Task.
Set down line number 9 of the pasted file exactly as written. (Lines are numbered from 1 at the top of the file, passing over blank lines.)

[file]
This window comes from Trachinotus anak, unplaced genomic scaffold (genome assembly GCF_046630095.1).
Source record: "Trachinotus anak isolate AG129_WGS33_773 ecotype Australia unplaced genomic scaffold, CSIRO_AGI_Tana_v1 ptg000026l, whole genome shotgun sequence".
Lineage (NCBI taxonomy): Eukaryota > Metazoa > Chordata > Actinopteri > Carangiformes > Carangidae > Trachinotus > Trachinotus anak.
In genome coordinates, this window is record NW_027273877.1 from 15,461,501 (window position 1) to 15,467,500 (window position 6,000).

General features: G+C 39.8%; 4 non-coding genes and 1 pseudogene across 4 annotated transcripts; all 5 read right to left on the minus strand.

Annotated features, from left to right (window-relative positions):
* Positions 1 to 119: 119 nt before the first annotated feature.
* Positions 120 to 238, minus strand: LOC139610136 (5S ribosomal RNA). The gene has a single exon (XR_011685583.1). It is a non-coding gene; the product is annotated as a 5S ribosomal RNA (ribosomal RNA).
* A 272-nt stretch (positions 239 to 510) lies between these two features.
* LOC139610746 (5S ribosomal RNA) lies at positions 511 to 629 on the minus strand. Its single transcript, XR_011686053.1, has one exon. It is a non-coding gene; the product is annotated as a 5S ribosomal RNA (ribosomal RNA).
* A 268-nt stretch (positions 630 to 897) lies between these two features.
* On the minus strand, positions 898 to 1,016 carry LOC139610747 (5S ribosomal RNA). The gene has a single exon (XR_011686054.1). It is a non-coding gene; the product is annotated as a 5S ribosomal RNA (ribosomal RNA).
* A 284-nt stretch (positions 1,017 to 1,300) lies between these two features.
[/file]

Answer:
* A 272-nt stretch (positions 239 to 510) lies between these two features.